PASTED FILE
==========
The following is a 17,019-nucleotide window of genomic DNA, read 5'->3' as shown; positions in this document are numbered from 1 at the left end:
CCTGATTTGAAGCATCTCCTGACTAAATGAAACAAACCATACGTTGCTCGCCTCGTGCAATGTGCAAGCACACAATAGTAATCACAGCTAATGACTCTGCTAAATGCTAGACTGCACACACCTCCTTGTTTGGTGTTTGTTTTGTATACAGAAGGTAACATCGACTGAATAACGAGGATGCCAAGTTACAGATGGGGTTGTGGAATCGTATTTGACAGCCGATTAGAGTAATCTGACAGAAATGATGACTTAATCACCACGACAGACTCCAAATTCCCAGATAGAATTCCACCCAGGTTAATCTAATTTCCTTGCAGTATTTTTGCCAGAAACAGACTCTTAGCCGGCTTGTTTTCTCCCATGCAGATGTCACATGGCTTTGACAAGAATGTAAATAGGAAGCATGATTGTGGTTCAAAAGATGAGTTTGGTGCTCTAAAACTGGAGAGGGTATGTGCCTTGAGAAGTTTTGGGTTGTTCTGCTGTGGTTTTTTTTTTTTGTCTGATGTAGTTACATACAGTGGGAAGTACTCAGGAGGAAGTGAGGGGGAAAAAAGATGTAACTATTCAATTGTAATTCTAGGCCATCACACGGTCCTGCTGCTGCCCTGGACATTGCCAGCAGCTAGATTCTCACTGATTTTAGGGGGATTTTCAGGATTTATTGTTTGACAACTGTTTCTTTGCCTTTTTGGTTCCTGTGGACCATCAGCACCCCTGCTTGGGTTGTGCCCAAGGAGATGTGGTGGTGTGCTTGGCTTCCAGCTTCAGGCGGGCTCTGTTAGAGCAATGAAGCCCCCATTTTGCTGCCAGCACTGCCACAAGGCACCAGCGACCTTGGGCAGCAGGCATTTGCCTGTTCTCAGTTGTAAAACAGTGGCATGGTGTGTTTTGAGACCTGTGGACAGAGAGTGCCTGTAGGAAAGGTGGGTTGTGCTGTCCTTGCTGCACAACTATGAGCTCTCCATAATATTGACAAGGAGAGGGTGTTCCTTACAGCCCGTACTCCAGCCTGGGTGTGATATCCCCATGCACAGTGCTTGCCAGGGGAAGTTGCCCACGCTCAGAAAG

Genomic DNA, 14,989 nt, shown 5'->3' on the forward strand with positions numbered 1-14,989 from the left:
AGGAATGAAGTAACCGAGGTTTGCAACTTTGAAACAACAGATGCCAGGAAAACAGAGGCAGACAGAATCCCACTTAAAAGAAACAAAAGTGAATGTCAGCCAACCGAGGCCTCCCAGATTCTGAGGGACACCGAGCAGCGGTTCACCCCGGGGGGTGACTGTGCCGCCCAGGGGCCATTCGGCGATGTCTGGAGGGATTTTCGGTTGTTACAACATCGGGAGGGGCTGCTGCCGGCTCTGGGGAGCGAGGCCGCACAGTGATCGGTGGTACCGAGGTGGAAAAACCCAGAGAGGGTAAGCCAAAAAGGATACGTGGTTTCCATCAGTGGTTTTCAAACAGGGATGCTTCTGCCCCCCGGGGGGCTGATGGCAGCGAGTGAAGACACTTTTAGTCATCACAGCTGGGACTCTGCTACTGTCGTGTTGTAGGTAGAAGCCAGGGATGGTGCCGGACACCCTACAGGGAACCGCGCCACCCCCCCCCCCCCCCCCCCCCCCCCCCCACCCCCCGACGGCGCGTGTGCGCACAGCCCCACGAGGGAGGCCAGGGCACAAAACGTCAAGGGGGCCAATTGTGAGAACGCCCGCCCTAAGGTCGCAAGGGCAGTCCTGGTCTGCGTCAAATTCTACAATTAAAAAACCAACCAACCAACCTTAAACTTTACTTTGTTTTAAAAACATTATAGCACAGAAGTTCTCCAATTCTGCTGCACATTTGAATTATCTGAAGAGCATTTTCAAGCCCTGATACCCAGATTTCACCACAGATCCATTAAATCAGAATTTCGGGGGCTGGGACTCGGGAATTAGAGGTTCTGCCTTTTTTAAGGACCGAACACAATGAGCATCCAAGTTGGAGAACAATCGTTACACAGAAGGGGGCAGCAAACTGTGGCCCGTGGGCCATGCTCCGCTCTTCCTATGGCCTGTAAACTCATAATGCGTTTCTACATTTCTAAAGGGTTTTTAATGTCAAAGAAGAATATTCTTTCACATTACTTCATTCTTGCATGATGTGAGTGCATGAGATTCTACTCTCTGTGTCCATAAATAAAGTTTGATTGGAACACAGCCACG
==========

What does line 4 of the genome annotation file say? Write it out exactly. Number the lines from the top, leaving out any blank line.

AGGAATGAAGTAACCGAGGTTTGCAACTTTGAAACAACAGATGCCAGGAAAACAGAGGCAGACAGAATCCCACTTAAAAGAAACAAAAGTGAATGTCAGCCAACCGAGGCCTCCCAGATTCTGAGGGACACCGAGCAGCGGTTCACCCCGGGGGGTGACTGTGCCGCCCAGGGGCCATTCGGCGATGTCTGGAGGGATTTTCGGTTGTTACAACATCGGGAGGGGCTGCTGCCGGCTCTGGGGAGCGAGGCCGCACAGTGATCGGTGGTACCGAGGTGGAAAAACCCAGAGAGGGTAAGCCAAAAAGGATACGTGGTTTCCATCAGTGGTTTTCAAACAGGGATGCTTCTGCCCCCCGGGGGGCTGATGGCAGCGAGTGAAGACACTTTTAGTCATCACAGCTGGGACTCTGCTACTGTCGTGTTGTAGGTAGAAGCCAGGGATGGTGCCGGACACCCTACAGGGAACCGCGCCACCCCCCCCCCCCCCCCCCCCCCCCCCCCACCCCCCGACGGCGCGTGTGCGCACAGCCCCACGAGGGAGGCCAGGGCACAAAACGTCAAGGGGGCCAATTGTGAGAACGCCCGCCCTAAGGTCGCAAGGGCAGTCCTGGTCTGCGTCAAATTCTACAATTAAAAAACCAACCAACCAACCTTAAACTTTACTTTGTTTTAAAAACATTATAGCACAGAAGTTCTCCAATTCTGCTGCACATTTGAATTATCTGAAGAGCATTTTCAAGCCCTGATACCCAGATTTCACCACAGATCCATTAAATCAGAATTTCGGGGGCTGGGACTCGGGAATTAGAGGTTCTGCCTTTTTTAAGGACCGAACACAATGAGCATCCAAGTTGGAGAACAATCGTTACACAGAAGGGGGCAGCAAACTGTGGCCCGTGGGCCATGCTCCGCTCTTCCTATGGCCTGTAAACTCATAATGCGTTTCTACATTTCTAAAGGGTTTTTAATGTCAAAGAAGAATATTCTTTCACATTACTTCATTCTTGCATGATGTGAGTGCATGAGATTCTACTCTCTGTGTCCATAAATAAAGTTTGATTGGAACACAGCCACG